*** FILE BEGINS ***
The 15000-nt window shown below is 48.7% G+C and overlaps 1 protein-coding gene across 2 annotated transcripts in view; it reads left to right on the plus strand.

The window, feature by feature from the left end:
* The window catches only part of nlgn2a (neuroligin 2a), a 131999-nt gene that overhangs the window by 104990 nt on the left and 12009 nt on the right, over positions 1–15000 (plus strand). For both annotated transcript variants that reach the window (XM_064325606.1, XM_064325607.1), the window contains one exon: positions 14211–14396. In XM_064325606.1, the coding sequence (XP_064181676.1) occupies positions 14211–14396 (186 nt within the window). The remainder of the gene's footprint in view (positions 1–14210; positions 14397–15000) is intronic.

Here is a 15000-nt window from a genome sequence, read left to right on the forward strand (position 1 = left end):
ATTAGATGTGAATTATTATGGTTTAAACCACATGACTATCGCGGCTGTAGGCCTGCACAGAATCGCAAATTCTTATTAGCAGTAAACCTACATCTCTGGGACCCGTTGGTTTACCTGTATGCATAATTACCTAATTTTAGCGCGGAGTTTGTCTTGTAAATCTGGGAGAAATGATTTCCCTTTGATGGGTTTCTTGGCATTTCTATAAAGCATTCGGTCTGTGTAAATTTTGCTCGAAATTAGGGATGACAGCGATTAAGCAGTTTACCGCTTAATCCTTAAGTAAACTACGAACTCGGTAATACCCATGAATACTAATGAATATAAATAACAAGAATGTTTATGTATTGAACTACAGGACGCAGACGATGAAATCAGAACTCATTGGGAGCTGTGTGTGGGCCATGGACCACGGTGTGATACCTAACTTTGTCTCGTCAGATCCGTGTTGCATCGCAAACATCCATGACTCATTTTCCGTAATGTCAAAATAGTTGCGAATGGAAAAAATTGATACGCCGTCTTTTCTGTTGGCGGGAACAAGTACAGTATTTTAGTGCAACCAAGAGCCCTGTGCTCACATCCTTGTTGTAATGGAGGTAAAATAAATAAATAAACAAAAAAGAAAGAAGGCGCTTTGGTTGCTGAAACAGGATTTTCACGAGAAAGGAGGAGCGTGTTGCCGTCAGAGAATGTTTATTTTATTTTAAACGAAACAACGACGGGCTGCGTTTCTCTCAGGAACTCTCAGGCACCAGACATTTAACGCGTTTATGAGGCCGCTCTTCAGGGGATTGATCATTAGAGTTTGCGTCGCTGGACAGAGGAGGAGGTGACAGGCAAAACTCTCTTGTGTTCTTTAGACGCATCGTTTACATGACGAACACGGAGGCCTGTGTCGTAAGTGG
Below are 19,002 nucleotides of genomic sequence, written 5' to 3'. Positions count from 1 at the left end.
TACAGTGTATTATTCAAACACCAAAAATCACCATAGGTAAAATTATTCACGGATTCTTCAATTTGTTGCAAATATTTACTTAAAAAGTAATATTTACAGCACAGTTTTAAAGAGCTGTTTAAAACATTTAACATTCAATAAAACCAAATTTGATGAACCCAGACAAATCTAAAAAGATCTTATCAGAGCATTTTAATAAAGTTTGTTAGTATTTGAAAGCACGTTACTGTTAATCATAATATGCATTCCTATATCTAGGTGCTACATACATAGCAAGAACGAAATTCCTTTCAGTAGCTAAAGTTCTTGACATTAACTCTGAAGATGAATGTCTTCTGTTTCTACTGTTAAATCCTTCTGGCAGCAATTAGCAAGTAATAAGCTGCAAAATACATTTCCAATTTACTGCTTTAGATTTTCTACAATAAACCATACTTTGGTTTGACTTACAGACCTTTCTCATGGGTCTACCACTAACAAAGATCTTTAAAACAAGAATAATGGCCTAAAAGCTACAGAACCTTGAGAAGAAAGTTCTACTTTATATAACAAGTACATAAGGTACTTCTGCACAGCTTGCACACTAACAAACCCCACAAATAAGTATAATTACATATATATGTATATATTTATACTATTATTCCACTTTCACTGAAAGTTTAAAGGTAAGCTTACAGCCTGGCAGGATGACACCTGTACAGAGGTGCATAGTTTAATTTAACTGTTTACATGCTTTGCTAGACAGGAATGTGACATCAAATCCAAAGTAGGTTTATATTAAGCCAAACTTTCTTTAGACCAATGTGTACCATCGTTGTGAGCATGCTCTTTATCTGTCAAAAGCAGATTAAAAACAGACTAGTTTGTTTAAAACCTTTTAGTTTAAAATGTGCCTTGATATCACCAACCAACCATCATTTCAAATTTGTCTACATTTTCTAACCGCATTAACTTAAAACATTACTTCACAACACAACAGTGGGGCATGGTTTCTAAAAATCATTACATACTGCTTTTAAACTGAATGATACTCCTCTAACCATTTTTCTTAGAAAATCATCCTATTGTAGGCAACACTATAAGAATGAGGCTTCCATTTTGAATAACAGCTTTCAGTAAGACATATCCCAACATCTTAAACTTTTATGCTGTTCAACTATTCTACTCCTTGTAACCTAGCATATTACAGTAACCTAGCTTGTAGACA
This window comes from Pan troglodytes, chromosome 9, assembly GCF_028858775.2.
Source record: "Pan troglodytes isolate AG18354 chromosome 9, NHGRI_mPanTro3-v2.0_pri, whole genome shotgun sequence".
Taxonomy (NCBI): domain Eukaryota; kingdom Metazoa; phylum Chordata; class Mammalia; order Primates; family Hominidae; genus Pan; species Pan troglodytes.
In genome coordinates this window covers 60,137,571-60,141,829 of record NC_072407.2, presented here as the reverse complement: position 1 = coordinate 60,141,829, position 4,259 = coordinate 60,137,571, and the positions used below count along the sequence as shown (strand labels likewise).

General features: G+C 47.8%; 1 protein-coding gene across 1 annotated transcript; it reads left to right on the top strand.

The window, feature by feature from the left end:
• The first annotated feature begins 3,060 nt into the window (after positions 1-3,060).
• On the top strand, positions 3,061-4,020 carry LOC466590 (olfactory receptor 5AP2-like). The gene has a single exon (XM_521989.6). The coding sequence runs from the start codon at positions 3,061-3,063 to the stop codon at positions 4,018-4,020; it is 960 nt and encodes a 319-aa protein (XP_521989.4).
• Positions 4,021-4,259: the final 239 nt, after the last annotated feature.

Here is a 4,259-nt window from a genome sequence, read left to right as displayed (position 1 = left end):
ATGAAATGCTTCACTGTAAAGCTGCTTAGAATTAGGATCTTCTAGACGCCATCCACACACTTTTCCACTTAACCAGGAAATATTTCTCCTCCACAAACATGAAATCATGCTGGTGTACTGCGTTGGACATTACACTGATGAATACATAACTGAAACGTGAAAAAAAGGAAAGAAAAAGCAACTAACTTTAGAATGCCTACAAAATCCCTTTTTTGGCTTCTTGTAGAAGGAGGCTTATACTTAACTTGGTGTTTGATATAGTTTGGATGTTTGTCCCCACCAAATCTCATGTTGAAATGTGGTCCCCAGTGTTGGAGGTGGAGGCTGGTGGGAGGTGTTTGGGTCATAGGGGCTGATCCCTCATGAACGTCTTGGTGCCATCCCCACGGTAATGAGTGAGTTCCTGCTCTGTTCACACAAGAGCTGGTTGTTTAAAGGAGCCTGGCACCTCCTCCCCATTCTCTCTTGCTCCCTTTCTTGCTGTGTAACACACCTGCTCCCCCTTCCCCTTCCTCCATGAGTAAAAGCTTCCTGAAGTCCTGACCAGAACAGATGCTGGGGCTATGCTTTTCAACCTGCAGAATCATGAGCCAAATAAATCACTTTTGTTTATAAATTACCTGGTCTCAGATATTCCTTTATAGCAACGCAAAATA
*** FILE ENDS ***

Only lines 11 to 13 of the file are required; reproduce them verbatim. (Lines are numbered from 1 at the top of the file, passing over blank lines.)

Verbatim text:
In genome coordinates this window covers 60,137,571-60,141,829 of record NC_072407.2, presented here as the reverse complement: position 1 = coordinate 60,141,829, position 4,259 = coordinate 60,137,571, and the positions used below count along the sequence as shown (strand labels likewise).

General features: G+C 47.8%; 1 protein-coding gene across 1 annotated transcript; it reads left to right on the top strand.

The window, feature by feature from the left end: